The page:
Training phases (periodisation)

Our training method uses a set of phases modeled closely after the guidelines provided by Arthur Lydiard, the master coach, whose system forms the core of our coaching at ChampionsEverywhere . Our model includes approaches that we agree with from a wide range of coaches including Arthur Newton, Percy Cerutty, Bruce Tulloh and many more.

Pre-training

We have a number of training phases for people not yet fully ready, physically or technically, to undertake a full Lydiard-inspired training schedule:

  • Technique: During this phase runners focus solely on developing perfect technique through a mixture of controlled running and natural movement circuits specific to the runner’s needs. You need to have attended a coaching workshop to begin this phase.
  • Pre-conditioning: Runners who cannot yet comfortably run for 60 minutes go through this phase which features mainly shorter aerobic runs, building up to 60 minutes, with no focus on paces and high-aerobic workouts.
  • Leg-strength: A period of cross-country running used by more serious competitors as a lead-in to winter training. This ensures that the runner does not begin their aerobic conditioning in “a plodding state”.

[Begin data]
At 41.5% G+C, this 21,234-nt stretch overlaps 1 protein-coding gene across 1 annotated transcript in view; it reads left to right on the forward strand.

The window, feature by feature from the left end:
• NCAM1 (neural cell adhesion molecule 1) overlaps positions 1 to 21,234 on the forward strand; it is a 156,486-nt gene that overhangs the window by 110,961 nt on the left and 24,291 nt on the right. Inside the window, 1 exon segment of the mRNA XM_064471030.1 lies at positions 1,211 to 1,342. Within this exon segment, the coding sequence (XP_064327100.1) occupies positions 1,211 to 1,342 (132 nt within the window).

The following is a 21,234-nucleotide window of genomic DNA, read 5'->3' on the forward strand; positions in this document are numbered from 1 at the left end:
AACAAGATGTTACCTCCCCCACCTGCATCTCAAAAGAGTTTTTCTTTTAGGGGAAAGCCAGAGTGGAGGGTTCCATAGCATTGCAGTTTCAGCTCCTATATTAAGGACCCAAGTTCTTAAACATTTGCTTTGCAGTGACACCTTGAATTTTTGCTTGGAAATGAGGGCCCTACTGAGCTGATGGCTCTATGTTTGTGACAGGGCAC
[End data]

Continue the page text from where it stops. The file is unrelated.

Performance training

Our performance training system is based on the teachings of Arthur Lydiard, especially as interpreted in the recent “Healthy Intelligent Training” by Keith Livingstone and “Running your best” by Ron Daws:

General preparation training cycle

  • Endurance (previously “Aerobic”): During this phase you put your body into a tireless state through mixed steady and easy aerobic running consistently done as regularly as possible. This increases you maximum steady state to its highest level. Read more…
  • Power  (previously “Hills”): This phase features a mixture of hill drills, faster steady state runs and plyometric drills to prepare the body for fast race-specific work. Read more…

Specific preparation training cycle

  • Stamina (previously “Anaerobic”): A period of training focused on either 1) getting your anaerobic capacity as high as possible or 2) maximising your efficiency just around your steady state pace (for half-marathoners and longer distance specialists). Read more…
  • Coordination: With stamina, anaerobic capacity and speed now developed, the penultimate phase of training aims at having you run smoothly in your specific competitions through time trials and development races. Read more…
  • Taper:In the last phase of training you focus on sharpening and freshening up by lightening the training load and building your mental and physical resources for race day. Read more…

At the end of these phases you will race your first peak race (often the only peak race in the case of a marathon) and can then continue to race for 6-8 weeks (sometimes a bit more) on a maintenance schedule.

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